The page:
We continued to work closely with the national patent offices of our member states. One highlight was the launch of the Federated European Patent Register in April 2015 - a new service that delivers free legal-status information about European patents in the national post-grant phase. It provides a single point of access, within the European Patent Register environment, offering an instant overview of bibliographic and legal-status data from participating national patent registers. Meanwhile the number of national offices using the Cooperative Patent Classification (CPC) developed jointly by the EPO and USPTO grew further in 2015 as the offices of Portugal, Norway and Switzerland deciding to switch to the CPC. This brings the number of national patent offices in Europe using the CPC to thirteen.
The attractiveness of the European patent system further grew when in March Morocco became the first non-European country to validate the legal effects of a European patent on its territory. The Republic of Moldova followed with its validation agreement entering into force on 1 November. This has brought to 42 the number of countries for which patent protection can be obtained simultaneously with a single European patent application.
At the international level the extension of the Global Dossier service was a highlight, as it now offers free-of-charge file inspection straight from our website for patent applications filed with our IP5 partners (China, Korea, Japan and the US). The service provides Chinese, Japanese and Korean patent application files in their original language, as well as machine-translated versions in English. We are also co-operating on procedural harmonisation to align our practices, given that some 300 000 applications per year are cross-filed at two or more IP5 offices. The Cooperative Patent Classification (CPC) remained high on our co-operation agenda too, given its relevance for the quality of EPO search products, in particular when it comes to retrieving Asian prior art, and for our efficiency . CPC classification data for Chinese and Korean publications are now incorporated into EPO systems on a regular basis and made available to patent examiners and the public. Mexico's patent office also committed itself to adopting the CPC, signing an MoU with the EPO in July 2015. There are now 20 patent offices around the world classifying in the CPC.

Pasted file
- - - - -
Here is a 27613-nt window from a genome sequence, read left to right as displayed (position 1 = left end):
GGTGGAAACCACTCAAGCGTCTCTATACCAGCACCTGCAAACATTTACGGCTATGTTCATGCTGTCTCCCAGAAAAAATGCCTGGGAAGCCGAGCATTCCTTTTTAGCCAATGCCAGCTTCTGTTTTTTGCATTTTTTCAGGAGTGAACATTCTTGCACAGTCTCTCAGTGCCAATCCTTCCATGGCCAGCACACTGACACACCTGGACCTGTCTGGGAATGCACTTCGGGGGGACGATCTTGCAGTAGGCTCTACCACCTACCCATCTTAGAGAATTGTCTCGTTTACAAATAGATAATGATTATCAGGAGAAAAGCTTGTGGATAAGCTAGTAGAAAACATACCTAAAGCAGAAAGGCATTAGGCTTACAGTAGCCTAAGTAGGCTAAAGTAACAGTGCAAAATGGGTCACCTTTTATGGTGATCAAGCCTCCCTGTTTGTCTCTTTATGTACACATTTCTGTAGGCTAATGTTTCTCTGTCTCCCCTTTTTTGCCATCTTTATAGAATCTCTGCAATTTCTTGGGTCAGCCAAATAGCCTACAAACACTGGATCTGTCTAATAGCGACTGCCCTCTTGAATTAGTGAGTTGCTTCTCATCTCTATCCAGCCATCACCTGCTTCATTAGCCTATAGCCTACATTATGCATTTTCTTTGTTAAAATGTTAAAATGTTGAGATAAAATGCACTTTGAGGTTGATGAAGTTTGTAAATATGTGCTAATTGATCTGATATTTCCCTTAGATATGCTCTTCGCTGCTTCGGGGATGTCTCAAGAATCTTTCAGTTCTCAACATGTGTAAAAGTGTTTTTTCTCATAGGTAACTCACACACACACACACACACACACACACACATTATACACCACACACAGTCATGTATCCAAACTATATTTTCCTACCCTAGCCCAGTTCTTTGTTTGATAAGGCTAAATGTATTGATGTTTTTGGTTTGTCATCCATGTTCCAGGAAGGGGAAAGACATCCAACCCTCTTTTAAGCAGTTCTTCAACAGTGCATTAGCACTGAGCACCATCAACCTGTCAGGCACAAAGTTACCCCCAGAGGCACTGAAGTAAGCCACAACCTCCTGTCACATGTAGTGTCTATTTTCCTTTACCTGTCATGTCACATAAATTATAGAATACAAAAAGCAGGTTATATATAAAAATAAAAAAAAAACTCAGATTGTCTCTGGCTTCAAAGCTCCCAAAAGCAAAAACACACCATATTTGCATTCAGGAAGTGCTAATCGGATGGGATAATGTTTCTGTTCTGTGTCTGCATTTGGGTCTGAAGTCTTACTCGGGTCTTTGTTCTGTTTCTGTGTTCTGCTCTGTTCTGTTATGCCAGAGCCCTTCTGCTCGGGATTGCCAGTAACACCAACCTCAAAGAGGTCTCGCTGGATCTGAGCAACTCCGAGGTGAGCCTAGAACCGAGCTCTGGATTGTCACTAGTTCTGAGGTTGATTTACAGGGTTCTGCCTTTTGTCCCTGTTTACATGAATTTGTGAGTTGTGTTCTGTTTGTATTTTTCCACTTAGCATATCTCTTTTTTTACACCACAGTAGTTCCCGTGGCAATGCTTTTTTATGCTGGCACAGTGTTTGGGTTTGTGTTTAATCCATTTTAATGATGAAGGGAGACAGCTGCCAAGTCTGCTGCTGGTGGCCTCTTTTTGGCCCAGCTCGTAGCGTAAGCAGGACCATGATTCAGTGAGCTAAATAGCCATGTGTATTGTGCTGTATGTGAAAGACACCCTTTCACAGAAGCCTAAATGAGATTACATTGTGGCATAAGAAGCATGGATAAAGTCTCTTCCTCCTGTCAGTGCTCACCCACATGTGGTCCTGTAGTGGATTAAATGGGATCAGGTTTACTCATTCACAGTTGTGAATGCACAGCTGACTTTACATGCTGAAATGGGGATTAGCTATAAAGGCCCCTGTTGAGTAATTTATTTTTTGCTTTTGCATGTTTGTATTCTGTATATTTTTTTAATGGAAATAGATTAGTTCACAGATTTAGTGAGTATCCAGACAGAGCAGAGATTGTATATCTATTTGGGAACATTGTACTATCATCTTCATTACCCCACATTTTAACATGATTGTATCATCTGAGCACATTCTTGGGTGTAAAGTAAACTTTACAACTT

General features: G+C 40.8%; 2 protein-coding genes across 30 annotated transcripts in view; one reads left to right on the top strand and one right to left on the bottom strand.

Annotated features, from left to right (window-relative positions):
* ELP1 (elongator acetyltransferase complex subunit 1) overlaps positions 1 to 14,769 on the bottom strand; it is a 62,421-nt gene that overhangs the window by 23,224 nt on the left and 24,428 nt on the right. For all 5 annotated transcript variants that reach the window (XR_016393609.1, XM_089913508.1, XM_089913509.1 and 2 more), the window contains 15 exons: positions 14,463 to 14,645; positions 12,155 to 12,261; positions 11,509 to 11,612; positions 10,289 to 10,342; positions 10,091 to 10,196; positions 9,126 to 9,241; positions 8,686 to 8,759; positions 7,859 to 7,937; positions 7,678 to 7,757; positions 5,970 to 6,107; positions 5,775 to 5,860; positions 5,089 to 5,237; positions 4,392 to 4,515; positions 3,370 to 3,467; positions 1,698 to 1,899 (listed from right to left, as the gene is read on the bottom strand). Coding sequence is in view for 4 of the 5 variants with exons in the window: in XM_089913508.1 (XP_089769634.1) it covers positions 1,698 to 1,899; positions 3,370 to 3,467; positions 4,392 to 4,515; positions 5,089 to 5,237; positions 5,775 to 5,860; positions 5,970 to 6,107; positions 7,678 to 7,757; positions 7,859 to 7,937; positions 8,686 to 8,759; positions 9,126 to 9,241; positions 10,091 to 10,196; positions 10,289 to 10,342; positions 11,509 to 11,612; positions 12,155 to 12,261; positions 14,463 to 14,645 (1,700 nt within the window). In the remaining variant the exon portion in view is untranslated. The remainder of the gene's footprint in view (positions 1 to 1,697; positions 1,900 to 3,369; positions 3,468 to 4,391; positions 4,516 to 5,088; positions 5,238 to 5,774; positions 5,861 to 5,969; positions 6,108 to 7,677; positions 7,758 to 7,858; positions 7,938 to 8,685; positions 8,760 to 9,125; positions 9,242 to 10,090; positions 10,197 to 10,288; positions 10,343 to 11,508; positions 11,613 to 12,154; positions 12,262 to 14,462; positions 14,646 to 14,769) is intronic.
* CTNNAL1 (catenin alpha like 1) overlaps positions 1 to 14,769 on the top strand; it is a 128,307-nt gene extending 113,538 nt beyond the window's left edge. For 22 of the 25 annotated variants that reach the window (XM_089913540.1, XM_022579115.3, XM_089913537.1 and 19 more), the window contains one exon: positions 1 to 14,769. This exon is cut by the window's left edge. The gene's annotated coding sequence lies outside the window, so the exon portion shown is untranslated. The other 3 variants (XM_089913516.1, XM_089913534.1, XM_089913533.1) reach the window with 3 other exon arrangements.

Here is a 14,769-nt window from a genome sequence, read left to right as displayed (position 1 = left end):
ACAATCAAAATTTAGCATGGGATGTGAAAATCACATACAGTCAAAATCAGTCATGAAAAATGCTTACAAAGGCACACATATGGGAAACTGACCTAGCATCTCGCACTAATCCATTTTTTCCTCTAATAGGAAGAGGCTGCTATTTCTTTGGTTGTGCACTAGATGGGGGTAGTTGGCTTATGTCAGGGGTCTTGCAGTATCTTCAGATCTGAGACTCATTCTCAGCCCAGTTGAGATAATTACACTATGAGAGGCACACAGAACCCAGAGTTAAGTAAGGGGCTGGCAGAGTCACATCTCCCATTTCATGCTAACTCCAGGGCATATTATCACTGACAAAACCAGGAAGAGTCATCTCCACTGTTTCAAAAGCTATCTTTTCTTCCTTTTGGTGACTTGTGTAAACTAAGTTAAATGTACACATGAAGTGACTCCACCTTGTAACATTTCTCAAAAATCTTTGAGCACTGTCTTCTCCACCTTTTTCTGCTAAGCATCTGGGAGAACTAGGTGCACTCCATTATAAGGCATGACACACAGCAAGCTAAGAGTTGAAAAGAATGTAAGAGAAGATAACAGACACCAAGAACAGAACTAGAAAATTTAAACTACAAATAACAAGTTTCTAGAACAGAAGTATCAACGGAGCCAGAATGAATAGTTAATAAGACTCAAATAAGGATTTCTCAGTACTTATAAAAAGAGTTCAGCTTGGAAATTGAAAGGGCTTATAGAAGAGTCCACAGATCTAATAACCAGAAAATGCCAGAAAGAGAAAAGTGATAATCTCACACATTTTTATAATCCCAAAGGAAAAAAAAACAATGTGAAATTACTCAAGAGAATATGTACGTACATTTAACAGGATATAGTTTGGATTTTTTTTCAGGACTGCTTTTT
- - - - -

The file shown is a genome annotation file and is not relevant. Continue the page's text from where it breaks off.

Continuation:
Last year the EPO and China's State Intellectual Property Office (SIPO) celebrated 30 years of bilateral co-operation. The EPO has supported China in building a patent system from scratch and in developing one of the leading patent offices worldwide. Not only has this partnership been instrumental in establishing state of the art and efficient IP protection in China to the benefit of businesses in both regions. It has also become a pillar of a quality-based global patent system. The co-operation anniversary was marked with a series of events, including a high-level EPO conference in Lyon, France in October 2015.